Notes: Clean slate for Farnsworth
After last season, righty gets new lease on Yanks career
SARASOTA, Fla. -- One of the first things manager Joe Girardi wanted his players to know was that, no matter their past history or performance, each and every one of them would start fresh.
That's especially good news for Kyle Farnsworth, who clashed with former Yankees manager Joe Torre last season. Eventually removed from his eighth-inning role, Farnsworth also had an incident with Torre in June, throwing his glove in the dugout after being removed from a game.
"I always have confidence in myself, definitely, but it's tough when you do lose the confidence from your manager," Farnsworth said on Thursday. "It's tough to prepare yourself day in and day out when you have no clue about anything."
The hard-throwing reliever's first two seasons in New York have not gone as envisioned, but he and the club are both hoping for a turnaround in 2008. Farnsworth threw a scoreless inning in Thursday's 12-8 loss to the Reds at Ed Smith Stadium, striking out one.
"As far as I'm concerned, every year is a new year," Farnsworth said. "It's definitely good to have Joe here, because we had a relationship before. Everybody here has a clean slate."
Girardi has spoken optimistically about his pre-existing rapport with Farnsworth, who has tweaked his delivery slightly to separate his hands quicker. A veteran catcher with the Cubs, Girardi had just a few flecks of gray hair back then, and he tried to befriend a right-hander who was attempting to find his way into the big leagues.
Crediting "the persistent part of my character," Girardi said he made an effort to get the most out of the pitcher. Farnsworth recalls the message as being to trust his stuff and throw it.
"He was young," Girardi said of Farnsworth. "Young players aren't always so sure."
Farnsworth's unavailability was a recurring topic during his first two years in New York, particularly relating to the hurler's troublesome back. That led the Yankees to handle Farnsworth differently and shy away from pitching him on back-to-back days, though Farnsworth said the club decided that on its own.
"They never came up to me and asked me," Farnsworth said. "I don't know where that came about. I would go up to them if I'm not able to pitch."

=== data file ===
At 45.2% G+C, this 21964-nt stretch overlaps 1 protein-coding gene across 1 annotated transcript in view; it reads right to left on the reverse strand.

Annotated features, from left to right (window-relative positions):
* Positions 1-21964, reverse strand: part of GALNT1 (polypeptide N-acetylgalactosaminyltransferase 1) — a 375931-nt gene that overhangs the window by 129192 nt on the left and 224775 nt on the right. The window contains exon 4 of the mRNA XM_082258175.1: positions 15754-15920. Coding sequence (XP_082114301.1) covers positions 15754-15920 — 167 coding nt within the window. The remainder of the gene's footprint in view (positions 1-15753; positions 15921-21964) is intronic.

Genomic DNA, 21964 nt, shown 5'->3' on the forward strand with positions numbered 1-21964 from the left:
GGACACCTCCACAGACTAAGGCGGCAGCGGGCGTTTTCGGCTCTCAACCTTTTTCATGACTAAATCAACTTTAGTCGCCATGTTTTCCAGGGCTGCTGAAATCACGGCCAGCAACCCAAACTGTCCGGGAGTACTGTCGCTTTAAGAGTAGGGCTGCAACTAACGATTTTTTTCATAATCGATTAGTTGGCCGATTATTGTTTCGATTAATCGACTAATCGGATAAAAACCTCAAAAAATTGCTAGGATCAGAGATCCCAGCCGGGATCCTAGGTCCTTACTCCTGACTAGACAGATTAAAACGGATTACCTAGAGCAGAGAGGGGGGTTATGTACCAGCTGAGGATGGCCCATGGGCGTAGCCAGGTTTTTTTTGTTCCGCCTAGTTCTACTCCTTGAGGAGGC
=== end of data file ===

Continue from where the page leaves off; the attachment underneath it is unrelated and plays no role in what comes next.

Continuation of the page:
Girardi said that those restrictions will be scrapped. He plans on using Farnsworth in back-to-back games this year, and said he won't be afraid to bring him in mid-inning when a situation calls for a strikeout.
"I still think he's got a lot in him," Girardi said. "I think he can be extremely successful. I think he can play a huge part in the bullpen this year and be part of something special."
Wang turn: Chien-Ming Wang didn't make it out of the first inning on Thursday, allowing six earned runs in two-thirds of an inning. Even though it's only Spring Training, Wang said he was "a little bit" upset with his performance.
"The ball was not moving," Wang said. "It was staying high."
Wang said that he was having issues with his stride on the mound, which was too long. After throwing 10 to 15 more pitches in the bullpen, Wang said that he is not injured and he can fix it quickly.
"It's early, so he's feeling strong," said pitching coach Dave Eiland. "He was under some pitches and they were staying up. It was a rough day for him, but he's going to be OK."
Seeing Red: Andy Phillips was asked about the biggest difference between his former organization and his new one. Now a Reds hopeful, Phillips laughed and said that Thursday -- two weeks into camp already -- was the first time a reporter had even approached him.
The 31-year-old infielder is in camp with Cincinnati this spring on a Minor League deal after a string of hard-luck seasons in the Yankees organization. Still maintaining a sunny disposition, Phillips said he is hoping his versatility will help him latch on with the Reds.
"You can say, 'Why me?' all day," Phillips said. "I feel like I've got a lot left in this game. I'm just looking for an opportunity."
Phillips separated from the Yankees in December, when the Yankees removed him from the 40-man roster to make room for catcher Jose Molina. Despite leaving the organization, Phillips said he kept in contact with Andy Pettitte and found it difficult to talk him through his offseason ordeal.
"I can't even describe how tough that was," Phillips said. "It's gut-wrenching to watch a friend go through that, especially when you know what kind of man he is."
Bombers bits: Hideki Matsui will be about 20 at-bats behind everyone else, Girardi estimated. The Yankees are "getting pretty close" to getting him in the lineup. ... Darrell Rasner didn't do much to impress on Thursday. The non-roster invitee served up a grand slam to Cincinnati's Edwin Encarnacion and walked three. ... Greg Porter, a non-roster outfielder, hit a grand slam in the eighth inning. ... The Yankees played an extra half-inning to get Steven Jackson work. He allowed four runs in one-third of a frame.
Coming up: The Yankees are back at home on Friday to greet the Astros in a 1:15 p.m. ET contest. Pettitte (0-0, 0.00 ERA) makes his second spring start for New York, while right-hander Shawn Chacon (0-1, 9.00 ERA) gets the call for Houston.
Closer Mariano Rivera is also scheduled to make his spring debut for the Yankees, throwing one inning. Steven White, LaTroy Hawkins and Brian Bruney will also pitch.
Bryan Hoch is a reporter for MLB.com. This story was not subject to the approval of Major League Baseball or its clubs.